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What is a SEP IRA and how does it work?SEP IRA rulesSEP IRA contribution limits The pros and cons of a SEP IRA SEP IRA vs. Traditional IRASEP IRA vs. Roth IRASEP IRA vs. 401(k)How to open a SEP IRA
Simplified Employee Pension IRA

A SEP IRA is a type of tax-advantaged retirement account that is available to self-employed people or small business owners and their employees. Think of them as a cross between a 401(k) and an IRA. For self-employed people, a SEP IRA works much like a traditional IRA or Solo 401(k)—but with a higher contribution limit. If a business owner brings on employees, though,  they will be obligated to offer them the same SEP IRA plan and make salary-proportional contributions as well.

What is a SEP IRA and how does it work?

The term SEP IRA stands for “simplified employee pension individual retirement account.” SEP IRAs offer tax-advantaged benefits like other retirement accounts but with different rules governing who qualifies and how much they can contribute.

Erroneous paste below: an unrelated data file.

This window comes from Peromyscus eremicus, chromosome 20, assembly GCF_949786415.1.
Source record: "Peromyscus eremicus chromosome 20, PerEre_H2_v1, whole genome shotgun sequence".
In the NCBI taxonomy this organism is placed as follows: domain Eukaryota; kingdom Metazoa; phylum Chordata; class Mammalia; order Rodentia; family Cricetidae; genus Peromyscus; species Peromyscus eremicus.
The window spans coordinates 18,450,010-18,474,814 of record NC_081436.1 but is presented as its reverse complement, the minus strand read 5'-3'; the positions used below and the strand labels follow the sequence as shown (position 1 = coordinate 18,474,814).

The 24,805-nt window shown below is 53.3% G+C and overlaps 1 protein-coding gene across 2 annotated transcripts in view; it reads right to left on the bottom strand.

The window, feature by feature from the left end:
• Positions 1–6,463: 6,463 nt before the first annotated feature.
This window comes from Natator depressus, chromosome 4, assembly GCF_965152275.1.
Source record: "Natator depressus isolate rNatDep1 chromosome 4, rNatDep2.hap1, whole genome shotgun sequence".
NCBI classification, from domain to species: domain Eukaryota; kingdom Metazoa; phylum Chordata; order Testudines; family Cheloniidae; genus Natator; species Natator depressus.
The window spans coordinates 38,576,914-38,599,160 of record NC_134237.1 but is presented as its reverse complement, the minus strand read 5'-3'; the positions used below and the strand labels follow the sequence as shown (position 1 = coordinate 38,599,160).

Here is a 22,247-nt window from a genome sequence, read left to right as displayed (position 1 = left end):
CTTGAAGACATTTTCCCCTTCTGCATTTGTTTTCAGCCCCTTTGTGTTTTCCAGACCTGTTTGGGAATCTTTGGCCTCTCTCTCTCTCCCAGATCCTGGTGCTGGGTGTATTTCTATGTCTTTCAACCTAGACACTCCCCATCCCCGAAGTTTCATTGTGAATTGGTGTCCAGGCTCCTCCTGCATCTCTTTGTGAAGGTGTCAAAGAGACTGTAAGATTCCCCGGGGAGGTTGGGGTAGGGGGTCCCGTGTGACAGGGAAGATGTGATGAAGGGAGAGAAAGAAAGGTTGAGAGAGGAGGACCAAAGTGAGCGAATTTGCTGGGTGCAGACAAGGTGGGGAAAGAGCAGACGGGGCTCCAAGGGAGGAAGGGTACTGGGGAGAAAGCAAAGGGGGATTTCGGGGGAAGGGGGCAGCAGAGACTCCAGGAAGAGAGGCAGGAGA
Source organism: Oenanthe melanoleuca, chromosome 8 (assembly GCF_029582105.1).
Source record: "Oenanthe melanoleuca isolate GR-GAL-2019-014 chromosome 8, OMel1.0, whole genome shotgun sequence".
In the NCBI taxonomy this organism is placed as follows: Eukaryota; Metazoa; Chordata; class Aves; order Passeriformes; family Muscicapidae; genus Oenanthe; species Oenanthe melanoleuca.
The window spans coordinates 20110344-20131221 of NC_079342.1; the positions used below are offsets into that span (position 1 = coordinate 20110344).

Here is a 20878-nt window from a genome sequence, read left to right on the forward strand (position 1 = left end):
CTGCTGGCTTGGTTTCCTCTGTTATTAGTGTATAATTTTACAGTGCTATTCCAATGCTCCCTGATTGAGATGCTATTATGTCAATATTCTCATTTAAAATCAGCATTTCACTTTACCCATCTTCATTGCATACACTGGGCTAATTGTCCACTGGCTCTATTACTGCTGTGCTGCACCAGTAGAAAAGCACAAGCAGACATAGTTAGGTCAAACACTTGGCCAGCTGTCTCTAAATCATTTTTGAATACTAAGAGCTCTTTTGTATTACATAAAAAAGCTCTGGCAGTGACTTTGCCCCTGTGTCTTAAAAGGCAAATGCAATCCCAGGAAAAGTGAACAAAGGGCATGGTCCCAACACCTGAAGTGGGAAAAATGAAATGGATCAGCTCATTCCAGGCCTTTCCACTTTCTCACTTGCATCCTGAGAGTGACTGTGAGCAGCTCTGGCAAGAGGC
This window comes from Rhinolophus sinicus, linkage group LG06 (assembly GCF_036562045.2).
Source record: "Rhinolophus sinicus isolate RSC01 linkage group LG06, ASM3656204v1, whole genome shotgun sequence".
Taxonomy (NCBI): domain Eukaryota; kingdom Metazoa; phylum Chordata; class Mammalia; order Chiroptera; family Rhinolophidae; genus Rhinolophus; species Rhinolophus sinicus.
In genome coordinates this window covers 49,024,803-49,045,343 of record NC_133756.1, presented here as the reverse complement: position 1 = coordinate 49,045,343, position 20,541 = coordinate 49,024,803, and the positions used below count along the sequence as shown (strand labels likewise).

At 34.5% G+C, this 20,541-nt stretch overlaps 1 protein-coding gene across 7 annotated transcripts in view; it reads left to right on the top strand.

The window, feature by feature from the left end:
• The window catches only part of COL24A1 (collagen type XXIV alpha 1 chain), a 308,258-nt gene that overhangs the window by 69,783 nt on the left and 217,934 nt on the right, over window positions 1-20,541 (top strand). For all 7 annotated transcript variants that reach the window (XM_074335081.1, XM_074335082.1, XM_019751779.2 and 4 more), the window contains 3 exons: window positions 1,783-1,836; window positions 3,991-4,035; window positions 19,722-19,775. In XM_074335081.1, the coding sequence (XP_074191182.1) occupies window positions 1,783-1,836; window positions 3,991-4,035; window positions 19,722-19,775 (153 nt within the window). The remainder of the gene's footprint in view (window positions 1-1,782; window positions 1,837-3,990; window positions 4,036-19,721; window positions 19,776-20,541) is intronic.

SEP IRA rules

A SEP IRA may be opened by a self-employed individual, sole proprietor of a small business, or the owner of a small business with employees. Contributions are made with pre-tax dollars. Once the account holder reaches retirement age, they can start making withdrawals, which will be taxed as income. This is similar to a traditional IRA.

If a business owner has or hires full-time employees, then equal contributions by salary percentage must be made to every employee who qualifies. For instance, if the business owner contributes 15% of their salary to the SEP IRA, all employees must receive contributions that amount to 15% of their salaries, up to the annual contribution limit. This is similar to how a 401(k) plan works, except that the employee usually needs to make a contribution in order to have a dollar amount matched by the employer.